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Nuevo Vallarta (Spanish pronunciation: ['nweβo βa'ʎaɾta]) is a planned residential-resort community located in the Mexican state of Nayarit. By automobile, it is about fifteen minutes north of Puerto Vallarta's Licenciado Gustavo Díaz Ordaz International Airport. Nuevo Vallarta receives many tourists from both the United States and Canada and has many malls and stores that accept payment in Mexican pesos or U.S. dollars.
The Mexican federal government began the project over twenty years ago. The community is currently home to luxury villas and estates that include canals lined with tropical gardens, each with private docking piers.
The area also offers new deluxe resort amenities on more than 5 miles of white sandy beach. The marina development features a 3,000-slip state-of-the-art marina and Padi 1-Star Career Development Dive Center. Condominiums are also available to visitors and residents alike.
Between 1980 and 1990, Nuevo Vallarta’s population increased from 57,028 to 111,457 inhabitants. A new marina is under construction, and the constructors have fifteen long-term lease programs. The construction consists of the removal of existing docks, pilings, and ramps in order to build six new docks with 230 mooring spaces ranging from 22’ to 130’ long.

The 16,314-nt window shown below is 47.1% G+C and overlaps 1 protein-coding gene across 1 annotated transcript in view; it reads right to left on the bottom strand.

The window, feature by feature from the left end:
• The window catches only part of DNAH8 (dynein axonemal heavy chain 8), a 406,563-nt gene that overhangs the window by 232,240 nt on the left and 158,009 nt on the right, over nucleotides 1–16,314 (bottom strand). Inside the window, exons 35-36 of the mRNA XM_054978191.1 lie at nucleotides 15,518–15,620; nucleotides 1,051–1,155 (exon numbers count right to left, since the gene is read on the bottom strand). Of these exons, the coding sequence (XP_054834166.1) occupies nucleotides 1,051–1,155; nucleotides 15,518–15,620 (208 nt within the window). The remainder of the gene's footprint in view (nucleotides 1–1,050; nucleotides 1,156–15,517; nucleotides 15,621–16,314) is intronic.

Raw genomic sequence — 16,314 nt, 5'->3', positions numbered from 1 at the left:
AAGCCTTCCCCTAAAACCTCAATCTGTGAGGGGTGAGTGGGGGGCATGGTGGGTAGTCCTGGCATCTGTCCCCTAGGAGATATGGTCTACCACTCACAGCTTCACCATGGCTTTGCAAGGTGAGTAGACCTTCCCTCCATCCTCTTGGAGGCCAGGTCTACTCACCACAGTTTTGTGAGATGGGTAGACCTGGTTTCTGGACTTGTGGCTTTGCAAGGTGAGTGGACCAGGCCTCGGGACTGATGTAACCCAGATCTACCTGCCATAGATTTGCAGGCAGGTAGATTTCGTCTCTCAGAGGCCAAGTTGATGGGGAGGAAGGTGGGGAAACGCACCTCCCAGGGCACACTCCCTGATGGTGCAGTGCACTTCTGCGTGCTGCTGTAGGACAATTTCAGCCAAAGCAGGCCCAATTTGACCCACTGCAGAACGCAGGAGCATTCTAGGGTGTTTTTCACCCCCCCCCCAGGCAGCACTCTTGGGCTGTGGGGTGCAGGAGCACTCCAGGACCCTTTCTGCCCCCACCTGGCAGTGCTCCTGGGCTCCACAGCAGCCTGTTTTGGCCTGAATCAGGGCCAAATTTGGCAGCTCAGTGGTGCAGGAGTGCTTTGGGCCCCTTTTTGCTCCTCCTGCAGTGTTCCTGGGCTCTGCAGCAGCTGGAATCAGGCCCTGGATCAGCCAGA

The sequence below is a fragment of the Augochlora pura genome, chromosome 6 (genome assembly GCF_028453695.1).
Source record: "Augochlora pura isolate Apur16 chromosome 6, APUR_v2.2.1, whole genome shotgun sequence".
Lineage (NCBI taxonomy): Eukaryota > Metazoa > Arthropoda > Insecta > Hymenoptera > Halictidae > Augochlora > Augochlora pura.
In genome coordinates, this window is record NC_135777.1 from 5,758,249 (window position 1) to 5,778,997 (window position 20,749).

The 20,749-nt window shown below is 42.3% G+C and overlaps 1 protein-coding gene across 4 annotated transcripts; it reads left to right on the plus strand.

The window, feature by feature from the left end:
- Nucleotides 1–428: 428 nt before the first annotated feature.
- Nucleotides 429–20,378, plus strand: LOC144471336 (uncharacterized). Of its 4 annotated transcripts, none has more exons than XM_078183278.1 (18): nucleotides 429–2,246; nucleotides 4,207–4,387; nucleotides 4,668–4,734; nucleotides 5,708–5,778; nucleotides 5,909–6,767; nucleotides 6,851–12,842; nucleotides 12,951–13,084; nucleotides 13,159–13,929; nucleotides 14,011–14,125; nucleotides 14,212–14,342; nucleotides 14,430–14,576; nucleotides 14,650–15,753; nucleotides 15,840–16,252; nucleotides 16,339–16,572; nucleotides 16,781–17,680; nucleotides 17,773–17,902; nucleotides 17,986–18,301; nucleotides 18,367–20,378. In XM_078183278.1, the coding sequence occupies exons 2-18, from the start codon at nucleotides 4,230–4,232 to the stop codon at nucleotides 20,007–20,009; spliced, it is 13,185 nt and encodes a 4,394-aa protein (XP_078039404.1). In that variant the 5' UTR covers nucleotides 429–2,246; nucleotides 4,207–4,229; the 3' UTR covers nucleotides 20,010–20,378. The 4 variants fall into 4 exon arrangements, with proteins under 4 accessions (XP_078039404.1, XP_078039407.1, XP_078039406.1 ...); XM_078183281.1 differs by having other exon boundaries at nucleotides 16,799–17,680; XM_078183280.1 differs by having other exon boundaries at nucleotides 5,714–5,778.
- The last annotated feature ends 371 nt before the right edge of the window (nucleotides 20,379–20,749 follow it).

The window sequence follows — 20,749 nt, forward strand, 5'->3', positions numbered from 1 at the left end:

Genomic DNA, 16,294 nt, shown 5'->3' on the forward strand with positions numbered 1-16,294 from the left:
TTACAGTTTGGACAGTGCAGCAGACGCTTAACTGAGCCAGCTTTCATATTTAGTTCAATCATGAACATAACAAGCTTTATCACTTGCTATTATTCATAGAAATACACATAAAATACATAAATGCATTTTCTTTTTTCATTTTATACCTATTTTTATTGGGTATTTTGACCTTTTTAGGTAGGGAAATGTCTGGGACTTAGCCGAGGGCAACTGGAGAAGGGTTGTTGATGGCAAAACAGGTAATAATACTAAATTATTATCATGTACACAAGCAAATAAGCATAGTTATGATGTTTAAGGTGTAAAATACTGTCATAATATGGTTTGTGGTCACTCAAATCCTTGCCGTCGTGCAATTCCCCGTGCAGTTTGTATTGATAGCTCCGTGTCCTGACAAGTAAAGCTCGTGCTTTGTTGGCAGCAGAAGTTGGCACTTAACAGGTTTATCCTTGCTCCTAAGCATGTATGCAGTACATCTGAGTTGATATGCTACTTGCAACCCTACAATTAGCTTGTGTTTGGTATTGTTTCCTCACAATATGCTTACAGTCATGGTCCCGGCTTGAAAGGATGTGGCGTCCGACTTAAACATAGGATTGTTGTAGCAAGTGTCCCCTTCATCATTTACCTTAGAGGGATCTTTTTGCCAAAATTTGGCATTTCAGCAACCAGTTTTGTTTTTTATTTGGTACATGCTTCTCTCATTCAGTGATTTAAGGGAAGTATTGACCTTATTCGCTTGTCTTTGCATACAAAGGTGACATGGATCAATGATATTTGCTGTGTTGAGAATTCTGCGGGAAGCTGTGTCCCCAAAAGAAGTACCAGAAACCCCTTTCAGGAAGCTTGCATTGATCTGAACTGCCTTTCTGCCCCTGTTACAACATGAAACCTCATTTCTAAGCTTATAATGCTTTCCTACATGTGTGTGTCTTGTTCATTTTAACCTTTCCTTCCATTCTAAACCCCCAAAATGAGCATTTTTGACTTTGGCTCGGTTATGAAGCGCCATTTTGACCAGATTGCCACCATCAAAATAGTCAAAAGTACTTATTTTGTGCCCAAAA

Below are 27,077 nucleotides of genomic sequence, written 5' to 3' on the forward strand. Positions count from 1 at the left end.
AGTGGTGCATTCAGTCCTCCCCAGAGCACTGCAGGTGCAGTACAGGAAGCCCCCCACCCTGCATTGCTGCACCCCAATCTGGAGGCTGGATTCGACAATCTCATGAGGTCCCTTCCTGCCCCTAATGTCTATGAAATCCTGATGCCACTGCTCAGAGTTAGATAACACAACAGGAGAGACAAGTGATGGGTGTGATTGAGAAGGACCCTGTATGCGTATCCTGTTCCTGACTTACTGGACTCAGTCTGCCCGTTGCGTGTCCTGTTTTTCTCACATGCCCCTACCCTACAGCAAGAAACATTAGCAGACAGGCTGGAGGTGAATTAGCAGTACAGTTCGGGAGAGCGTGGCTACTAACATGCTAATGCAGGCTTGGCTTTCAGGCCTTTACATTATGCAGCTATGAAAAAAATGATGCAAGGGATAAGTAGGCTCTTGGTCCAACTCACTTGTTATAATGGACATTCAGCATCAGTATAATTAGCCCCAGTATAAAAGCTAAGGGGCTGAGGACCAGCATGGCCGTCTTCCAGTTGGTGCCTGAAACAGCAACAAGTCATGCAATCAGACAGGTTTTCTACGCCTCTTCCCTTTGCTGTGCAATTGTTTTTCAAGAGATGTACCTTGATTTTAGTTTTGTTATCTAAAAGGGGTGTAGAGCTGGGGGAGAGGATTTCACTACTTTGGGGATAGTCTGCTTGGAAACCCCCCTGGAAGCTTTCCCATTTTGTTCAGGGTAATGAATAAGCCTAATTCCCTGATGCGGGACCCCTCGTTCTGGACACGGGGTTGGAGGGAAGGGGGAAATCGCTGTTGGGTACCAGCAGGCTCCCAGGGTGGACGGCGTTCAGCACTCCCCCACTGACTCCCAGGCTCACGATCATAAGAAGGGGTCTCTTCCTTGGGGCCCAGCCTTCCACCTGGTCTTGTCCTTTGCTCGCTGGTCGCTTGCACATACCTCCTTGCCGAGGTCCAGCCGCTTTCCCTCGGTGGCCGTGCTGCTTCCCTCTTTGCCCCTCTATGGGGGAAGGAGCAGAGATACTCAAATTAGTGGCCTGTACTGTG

Fauna and climate
In winter, the Caguama Turtles lay their eggs on the beaches of Nuevo Vallarta. Caguama turtles have been in danger of extinction since 1978. Some people steal the turtle eggs and cook them; the police are trying to stop these illegal acts by taking the turtle eggs to a safe place with biologists and environmentalists who can take care of them.
The climate is hotter and wetter than in Puerto Vallarta. The annual average temperature is 25 °C (77 °F) and in the summer months the high temperatures can reach 32 °C (90 °F).
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